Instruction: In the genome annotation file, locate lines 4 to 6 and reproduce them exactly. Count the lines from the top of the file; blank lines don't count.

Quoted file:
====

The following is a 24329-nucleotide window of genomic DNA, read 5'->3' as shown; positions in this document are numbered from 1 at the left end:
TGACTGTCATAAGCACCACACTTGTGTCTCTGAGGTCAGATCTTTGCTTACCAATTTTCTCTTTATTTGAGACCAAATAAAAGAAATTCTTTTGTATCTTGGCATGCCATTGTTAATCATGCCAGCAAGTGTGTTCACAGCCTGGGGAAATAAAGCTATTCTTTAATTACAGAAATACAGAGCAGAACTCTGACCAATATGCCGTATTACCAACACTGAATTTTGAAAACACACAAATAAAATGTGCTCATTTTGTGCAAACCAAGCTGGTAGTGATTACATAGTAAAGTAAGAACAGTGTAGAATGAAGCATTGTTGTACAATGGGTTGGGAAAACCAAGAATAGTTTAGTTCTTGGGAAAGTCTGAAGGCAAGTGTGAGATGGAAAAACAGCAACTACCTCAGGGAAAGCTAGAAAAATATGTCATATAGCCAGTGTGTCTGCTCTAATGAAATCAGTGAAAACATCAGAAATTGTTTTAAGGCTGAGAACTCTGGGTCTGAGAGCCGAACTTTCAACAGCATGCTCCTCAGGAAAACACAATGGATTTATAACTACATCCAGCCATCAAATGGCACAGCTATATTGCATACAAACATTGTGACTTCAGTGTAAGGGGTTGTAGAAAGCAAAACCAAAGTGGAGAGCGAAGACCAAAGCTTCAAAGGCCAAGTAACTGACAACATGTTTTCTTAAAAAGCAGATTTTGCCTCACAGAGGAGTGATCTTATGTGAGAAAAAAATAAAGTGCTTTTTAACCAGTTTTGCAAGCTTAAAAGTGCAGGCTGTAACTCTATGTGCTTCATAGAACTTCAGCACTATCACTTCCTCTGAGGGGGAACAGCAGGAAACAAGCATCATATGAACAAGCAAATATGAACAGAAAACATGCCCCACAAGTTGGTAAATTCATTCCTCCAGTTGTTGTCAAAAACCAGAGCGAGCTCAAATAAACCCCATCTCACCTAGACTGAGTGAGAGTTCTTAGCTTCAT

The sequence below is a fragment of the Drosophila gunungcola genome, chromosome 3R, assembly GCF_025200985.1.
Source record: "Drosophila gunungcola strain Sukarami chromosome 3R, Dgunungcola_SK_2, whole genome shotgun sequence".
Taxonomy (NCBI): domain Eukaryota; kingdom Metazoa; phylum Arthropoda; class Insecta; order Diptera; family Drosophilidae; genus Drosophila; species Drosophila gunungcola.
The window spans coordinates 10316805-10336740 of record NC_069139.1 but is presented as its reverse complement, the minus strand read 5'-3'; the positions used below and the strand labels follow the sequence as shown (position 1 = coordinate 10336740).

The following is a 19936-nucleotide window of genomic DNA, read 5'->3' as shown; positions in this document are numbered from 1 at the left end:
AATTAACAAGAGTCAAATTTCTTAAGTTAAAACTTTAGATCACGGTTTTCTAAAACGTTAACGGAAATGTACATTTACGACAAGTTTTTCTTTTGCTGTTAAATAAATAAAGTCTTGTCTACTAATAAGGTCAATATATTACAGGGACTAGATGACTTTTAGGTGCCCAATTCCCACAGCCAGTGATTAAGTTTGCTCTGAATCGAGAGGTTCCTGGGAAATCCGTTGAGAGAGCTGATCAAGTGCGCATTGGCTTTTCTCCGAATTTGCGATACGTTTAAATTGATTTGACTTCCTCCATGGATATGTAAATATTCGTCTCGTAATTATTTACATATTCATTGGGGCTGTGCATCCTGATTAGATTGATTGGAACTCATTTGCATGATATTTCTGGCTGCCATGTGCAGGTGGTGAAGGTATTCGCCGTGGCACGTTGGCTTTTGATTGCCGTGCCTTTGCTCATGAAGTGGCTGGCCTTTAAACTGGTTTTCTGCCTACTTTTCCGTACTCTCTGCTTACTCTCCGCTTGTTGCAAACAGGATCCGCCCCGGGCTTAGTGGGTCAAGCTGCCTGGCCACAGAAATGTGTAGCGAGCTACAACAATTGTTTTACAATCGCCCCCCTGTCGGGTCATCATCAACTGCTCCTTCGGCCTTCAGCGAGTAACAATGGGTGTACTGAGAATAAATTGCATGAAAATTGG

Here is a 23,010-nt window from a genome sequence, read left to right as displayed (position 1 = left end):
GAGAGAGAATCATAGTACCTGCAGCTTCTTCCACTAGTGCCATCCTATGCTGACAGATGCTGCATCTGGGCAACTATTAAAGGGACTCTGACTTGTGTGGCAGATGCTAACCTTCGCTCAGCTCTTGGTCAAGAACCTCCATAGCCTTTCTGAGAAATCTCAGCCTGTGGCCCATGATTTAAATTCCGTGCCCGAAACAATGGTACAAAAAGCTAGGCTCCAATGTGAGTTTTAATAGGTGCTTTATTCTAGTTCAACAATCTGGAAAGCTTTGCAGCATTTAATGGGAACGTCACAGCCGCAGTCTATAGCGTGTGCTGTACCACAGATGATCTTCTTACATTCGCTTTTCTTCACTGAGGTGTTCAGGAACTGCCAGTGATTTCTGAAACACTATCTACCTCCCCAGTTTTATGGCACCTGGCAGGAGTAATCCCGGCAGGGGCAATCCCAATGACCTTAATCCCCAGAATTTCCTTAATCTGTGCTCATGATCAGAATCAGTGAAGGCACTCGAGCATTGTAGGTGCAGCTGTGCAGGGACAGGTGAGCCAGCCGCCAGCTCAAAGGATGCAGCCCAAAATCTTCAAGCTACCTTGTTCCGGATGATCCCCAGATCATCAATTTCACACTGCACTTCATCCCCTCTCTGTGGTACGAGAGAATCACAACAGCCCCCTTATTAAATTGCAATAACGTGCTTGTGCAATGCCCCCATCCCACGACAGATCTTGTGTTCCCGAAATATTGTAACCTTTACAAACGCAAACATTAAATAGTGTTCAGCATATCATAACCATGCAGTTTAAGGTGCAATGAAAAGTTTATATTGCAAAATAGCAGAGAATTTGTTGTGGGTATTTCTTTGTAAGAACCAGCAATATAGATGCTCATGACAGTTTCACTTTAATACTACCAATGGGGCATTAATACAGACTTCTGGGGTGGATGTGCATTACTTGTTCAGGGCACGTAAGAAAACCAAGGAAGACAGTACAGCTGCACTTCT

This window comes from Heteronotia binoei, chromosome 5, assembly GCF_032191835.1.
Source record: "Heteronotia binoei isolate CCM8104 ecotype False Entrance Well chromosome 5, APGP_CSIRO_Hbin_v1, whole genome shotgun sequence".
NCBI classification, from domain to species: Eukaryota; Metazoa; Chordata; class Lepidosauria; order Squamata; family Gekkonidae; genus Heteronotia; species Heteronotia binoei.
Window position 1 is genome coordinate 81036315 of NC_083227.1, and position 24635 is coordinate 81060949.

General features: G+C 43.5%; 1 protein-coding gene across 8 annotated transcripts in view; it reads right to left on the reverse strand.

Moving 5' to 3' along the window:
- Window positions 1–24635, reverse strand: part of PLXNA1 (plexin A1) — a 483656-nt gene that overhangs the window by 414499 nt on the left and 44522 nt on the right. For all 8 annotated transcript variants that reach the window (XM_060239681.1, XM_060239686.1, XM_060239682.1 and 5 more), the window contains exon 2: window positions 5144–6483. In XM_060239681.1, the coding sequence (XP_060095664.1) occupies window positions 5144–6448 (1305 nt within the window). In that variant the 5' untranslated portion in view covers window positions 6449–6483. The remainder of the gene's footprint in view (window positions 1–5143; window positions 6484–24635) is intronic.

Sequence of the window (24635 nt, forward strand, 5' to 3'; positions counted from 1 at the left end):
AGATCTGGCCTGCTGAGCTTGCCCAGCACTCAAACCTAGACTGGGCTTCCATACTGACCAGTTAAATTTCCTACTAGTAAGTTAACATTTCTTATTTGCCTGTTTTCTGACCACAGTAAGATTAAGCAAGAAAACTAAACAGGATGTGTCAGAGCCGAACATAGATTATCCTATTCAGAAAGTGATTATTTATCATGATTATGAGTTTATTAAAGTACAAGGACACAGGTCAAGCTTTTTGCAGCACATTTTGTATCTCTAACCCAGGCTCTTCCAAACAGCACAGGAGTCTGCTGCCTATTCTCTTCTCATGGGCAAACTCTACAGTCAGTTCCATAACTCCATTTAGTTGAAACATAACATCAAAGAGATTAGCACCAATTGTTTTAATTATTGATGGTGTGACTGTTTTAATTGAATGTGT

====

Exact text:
Source record: "Drosophila gunungcola strain Sukarami chromosome 3R, Dgunungcola_SK_2, whole genome shotgun sequence".
Taxonomy (NCBI): domain Eukaryota; kingdom Metazoa; phylum Arthropoda; class Insecta; order Diptera; family Drosophilidae; genus Drosophila; species Drosophila gunungcola.
The window spans coordinates 10316805-10336740 of record NC_069139.1 but is presented as its reverse complement, the minus strand read 5'-3'; the positions used below and the strand labels follow the sequence as shown (position 1 = coordinate 10336740).